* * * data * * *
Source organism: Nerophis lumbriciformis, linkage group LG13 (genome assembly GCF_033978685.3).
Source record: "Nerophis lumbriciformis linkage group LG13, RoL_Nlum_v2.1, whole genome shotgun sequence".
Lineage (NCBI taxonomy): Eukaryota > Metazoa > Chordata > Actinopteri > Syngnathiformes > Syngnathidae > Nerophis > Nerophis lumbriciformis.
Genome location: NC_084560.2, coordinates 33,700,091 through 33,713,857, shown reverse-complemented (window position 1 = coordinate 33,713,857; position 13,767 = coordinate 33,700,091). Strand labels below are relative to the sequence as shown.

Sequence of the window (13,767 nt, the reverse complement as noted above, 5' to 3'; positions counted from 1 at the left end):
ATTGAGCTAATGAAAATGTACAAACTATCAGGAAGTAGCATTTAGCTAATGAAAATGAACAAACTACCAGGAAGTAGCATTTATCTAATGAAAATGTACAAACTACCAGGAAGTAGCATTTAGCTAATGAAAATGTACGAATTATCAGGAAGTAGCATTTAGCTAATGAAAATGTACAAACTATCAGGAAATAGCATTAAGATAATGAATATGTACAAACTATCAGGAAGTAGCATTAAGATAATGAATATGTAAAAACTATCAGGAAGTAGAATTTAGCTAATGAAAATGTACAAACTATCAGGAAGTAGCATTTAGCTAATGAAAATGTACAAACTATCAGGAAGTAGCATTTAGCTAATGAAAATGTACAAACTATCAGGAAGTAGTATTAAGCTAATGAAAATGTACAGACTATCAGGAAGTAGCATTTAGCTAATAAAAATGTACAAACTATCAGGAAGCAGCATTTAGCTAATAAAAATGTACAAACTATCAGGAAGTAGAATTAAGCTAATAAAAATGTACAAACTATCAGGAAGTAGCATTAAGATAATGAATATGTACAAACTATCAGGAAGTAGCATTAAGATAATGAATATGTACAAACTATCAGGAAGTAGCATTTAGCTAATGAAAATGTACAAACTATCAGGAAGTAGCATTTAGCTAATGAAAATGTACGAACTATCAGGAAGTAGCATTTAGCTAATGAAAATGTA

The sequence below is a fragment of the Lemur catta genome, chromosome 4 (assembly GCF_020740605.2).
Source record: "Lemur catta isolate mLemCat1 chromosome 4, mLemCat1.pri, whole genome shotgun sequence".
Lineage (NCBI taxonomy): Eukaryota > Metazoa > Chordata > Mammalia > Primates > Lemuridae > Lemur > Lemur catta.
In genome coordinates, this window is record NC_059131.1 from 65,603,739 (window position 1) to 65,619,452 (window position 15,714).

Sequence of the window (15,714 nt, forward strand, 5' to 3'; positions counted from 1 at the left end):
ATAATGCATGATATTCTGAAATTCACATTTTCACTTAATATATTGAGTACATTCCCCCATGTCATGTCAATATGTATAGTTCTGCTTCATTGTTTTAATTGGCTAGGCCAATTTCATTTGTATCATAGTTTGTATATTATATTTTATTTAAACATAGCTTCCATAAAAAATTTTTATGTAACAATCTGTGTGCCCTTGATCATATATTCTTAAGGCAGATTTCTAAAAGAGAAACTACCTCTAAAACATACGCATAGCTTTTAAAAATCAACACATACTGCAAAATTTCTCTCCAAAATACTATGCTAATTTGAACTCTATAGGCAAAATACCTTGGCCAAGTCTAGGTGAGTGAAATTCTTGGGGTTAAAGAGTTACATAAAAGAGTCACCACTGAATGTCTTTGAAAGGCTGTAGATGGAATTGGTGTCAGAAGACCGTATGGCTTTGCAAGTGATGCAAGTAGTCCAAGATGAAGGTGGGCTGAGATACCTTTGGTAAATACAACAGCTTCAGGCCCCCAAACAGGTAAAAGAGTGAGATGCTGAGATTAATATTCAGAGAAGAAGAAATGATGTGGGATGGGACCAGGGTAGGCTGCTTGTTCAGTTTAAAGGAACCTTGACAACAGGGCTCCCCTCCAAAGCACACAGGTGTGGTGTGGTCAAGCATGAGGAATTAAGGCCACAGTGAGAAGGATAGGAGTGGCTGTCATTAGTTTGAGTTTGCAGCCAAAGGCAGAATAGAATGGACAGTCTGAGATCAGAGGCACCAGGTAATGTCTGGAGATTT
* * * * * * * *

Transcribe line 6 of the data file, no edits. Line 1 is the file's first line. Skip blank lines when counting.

ATTGAGCTAATGAAAATGTACAAACTATCAGGAAGTAGCATTTAGCTAATGAAAATGAACAAACTACCAGGAAGTAGCATTTATCTAATGAAAATGTACAAACTACCAGGAAGTAGCATTTAGCTAATGAAAATGTACGAATTATCAGGAAGTAGCATTTAGCTAATGAAAATGTACAAACTATCAGGAAATAGCATTAAGATAATGAATATGTACAAACTATCAGGAAGTAGCATTAAGATAATGAATATGTAAAAACTATCAGGAAGTAGAATTTAGCTAATGAAAATGTACAAACTATCAGGAAGTAGCATTTAGCTAATGAAAATGTACAAACTATCAGGAAGTAGCATTTAGCTAATGAAAATGTACAAACTATCAGGAAGTAGTATTAAGCTAATGAAAATGTACAGACTATCAGGAAGTAGCATTTAGCTAATAAAAATGTACAAACTATCAGGAAGCAGCATTTAGCTAATAAAAATGTACAAACTATCAGGAAGTAGAATTAAGCTAATAAAAATGTACAAACTATCAGGAAGTAGCATTAAGATAATGAATATGTACAAACTATCAGGAAGTAGCATTAAGATAATGAATATGTACAAACTATCAGGAAGTAGCATTTAGCTAATGAAAATGTACAAACTATCAGGAAGTAGCATTTAGCTAATGAAAATGTACGAACTATCAGGAAGTAGCATTTAGCTAATGAAAATGTA